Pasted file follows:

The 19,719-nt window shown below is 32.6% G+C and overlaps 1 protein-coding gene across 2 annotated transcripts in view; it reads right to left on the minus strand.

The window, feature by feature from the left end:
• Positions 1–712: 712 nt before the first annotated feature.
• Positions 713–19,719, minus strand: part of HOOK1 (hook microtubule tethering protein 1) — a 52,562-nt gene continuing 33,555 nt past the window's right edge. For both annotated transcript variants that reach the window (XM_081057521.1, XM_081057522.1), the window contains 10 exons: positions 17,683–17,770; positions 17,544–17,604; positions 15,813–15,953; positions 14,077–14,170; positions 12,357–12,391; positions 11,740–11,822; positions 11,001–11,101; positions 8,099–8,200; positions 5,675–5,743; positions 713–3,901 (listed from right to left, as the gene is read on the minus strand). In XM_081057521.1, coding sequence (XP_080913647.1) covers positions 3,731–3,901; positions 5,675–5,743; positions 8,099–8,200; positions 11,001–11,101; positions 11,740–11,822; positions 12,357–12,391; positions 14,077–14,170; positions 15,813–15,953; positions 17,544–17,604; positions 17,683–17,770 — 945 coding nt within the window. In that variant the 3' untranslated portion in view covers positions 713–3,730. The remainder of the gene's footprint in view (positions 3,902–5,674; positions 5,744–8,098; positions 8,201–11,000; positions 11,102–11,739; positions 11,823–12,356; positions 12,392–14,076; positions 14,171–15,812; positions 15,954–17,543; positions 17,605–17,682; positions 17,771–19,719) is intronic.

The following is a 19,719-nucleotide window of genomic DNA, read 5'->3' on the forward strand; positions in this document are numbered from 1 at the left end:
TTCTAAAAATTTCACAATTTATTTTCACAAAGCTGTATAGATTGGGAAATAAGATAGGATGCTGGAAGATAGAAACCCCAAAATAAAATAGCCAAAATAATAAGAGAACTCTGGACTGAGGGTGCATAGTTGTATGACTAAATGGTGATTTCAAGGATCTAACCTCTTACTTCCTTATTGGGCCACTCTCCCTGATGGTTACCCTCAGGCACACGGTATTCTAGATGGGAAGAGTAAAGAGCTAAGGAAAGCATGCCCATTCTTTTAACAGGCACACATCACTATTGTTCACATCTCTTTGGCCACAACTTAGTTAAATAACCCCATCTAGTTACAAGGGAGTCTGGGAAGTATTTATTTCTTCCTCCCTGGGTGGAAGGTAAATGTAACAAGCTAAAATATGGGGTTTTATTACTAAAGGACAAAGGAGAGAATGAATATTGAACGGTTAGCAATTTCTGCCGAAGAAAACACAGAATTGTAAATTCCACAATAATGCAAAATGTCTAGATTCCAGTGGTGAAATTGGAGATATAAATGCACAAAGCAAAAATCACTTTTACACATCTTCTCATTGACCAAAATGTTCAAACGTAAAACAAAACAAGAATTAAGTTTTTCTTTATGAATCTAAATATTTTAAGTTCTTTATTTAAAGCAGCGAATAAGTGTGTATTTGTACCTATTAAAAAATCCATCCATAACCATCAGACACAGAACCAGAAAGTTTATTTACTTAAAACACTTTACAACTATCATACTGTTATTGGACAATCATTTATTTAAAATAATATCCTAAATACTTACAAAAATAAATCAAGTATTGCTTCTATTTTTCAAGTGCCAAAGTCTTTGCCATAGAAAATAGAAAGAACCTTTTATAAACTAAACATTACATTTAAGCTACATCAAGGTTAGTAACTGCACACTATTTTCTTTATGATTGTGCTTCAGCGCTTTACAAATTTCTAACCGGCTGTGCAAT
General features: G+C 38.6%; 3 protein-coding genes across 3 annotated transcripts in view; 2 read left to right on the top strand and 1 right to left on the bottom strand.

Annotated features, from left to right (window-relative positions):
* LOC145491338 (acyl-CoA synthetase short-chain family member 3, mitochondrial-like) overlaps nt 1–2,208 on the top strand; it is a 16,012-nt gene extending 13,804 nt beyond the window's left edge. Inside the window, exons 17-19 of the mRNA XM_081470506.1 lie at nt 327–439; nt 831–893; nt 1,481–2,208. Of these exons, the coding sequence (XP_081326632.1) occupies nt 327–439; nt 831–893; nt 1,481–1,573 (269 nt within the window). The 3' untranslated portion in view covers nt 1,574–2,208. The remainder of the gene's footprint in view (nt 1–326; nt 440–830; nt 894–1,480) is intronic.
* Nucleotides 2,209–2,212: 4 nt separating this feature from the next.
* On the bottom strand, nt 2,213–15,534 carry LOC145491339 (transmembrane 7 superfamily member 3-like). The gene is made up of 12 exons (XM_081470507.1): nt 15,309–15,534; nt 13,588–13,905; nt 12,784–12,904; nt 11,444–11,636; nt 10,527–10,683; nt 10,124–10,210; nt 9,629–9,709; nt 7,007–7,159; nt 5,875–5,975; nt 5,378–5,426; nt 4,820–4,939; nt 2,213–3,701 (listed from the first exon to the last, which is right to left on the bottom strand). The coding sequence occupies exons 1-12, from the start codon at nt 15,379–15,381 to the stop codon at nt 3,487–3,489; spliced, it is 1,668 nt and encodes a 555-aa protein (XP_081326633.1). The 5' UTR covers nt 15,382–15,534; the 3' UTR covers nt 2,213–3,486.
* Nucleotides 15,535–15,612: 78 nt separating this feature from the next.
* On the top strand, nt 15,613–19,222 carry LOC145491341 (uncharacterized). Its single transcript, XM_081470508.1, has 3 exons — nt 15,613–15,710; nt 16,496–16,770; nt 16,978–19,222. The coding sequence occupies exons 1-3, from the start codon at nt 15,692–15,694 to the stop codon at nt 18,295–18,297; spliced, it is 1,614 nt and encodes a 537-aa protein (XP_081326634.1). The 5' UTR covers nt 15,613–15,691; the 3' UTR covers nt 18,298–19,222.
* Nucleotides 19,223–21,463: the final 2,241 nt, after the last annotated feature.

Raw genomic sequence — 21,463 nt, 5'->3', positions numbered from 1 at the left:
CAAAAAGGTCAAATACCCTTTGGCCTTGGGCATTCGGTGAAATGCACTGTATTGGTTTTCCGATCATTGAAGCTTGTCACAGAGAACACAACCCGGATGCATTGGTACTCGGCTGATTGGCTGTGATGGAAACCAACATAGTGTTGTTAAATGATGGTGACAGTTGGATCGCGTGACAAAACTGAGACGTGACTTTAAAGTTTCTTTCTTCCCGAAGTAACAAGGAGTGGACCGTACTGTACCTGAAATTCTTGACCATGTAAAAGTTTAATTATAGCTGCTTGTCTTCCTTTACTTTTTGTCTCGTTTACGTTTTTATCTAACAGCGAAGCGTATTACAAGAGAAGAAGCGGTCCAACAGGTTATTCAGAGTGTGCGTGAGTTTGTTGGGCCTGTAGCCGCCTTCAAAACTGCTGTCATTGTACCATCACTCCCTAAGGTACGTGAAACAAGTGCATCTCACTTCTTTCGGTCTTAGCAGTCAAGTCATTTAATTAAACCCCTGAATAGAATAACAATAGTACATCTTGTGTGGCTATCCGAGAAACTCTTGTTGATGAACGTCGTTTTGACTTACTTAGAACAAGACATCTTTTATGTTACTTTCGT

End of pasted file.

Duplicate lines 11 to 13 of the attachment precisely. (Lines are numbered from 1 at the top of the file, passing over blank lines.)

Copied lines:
* On the bottom strand, nt 2,213–15,534 carry LOC145491339 (transmembrane 7 superfamily member 3-like). The gene is made up of 12 exons (XM_081470507.1): nt 15,309–15,534; nt 13,588–13,905; nt 12,784–12,904; nt 11,444–11,636; nt 10,527–10,683; nt 10,124–10,210; nt 9,629–9,709; nt 7,007–7,159; nt 5,875–5,975; nt 5,378–5,426; nt 4,820–4,939; nt 2,213–3,701 (listed from the first exon to the last, which is right to left on the bottom strand). The coding sequence occupies exons 1-12, from the start codon at nt 15,379–15,381 to the stop codon at nt 3,487–3,489; spliced, it is 1,668 nt and encodes a 555-aa protein (XP_081326633.1). The 5' UTR covers nt 15,382–15,534; the 3' UTR covers nt 2,213–3,486.
* Nucleotides 15,535–15,612: 78 nt separating this feature from the next.
* On the top strand, nt 15,613–19,222 carry LOC145491341 (uncharacterized). Its single transcript, XM_081470508.1, has 3 exons — nt 15,613–15,710; nt 16,496–16,770; nt 16,978–19,222. The coding sequence occupies exons 1-3, from the start codon at nt 15,692–15,694 to the stop codon at nt 18,295–18,297; spliced, it is 1,614 nt and encodes a 537-aa protein (XP_081326634.1). The 5' UTR covers nt 15,613–15,691; the 3' UTR covers nt 18,298–19,222.